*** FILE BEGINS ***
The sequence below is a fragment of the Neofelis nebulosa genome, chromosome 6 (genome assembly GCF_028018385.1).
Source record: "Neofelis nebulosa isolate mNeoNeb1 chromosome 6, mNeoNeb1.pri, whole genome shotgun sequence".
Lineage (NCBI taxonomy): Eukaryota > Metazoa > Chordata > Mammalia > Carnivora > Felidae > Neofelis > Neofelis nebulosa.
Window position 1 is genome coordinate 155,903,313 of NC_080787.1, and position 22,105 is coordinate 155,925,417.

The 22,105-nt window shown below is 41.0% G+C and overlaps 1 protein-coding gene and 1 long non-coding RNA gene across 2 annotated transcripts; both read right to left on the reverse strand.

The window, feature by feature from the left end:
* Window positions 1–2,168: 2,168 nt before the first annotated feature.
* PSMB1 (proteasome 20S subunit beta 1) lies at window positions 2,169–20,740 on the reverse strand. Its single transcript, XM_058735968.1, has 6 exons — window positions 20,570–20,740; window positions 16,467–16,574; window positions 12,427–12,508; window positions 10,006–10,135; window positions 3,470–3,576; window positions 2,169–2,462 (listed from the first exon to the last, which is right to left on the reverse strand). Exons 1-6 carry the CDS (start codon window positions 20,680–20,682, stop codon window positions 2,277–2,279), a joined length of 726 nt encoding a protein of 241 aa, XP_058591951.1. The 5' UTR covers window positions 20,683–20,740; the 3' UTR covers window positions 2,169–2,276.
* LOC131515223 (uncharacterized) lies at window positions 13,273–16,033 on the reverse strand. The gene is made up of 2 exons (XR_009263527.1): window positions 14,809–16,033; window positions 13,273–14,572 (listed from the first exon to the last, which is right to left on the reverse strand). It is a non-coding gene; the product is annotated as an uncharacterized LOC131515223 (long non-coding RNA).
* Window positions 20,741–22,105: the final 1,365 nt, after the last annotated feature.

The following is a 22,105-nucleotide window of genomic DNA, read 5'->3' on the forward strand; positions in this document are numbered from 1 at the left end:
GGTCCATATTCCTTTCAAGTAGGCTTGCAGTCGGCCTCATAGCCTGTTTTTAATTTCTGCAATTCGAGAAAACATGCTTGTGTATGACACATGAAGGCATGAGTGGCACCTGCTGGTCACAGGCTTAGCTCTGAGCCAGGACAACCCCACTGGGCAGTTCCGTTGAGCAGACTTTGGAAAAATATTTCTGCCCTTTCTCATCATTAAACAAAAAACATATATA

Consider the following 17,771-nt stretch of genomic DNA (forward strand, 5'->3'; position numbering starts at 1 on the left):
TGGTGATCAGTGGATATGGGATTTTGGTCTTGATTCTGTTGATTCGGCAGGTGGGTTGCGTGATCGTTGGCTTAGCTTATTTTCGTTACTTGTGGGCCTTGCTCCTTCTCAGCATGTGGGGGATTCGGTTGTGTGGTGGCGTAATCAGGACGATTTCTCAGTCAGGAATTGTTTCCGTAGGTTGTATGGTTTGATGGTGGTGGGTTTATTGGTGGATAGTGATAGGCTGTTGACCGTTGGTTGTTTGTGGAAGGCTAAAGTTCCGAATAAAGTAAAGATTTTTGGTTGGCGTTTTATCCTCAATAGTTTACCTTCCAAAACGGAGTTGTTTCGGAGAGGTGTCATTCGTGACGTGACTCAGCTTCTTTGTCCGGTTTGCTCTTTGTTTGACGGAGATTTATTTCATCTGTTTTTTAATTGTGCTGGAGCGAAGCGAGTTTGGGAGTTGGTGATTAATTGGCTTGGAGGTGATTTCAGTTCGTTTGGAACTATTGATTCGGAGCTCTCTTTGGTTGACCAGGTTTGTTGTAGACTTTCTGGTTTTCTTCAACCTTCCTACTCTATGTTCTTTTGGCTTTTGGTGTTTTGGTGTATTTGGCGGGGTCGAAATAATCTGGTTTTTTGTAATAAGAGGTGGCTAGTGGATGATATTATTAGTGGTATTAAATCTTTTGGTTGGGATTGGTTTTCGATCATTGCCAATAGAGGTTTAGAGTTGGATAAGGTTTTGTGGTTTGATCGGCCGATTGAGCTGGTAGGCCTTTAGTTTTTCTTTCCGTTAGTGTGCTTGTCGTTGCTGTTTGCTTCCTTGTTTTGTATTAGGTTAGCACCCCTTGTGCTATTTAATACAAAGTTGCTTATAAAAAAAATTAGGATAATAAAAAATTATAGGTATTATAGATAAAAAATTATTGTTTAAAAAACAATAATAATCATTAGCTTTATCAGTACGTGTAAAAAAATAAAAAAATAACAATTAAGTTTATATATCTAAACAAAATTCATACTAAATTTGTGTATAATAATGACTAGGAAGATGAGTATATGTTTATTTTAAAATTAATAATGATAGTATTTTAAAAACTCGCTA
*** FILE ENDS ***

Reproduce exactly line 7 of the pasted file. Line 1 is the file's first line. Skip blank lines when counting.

* Window positions 1–2,168: 2,168 nt before the first annotated feature.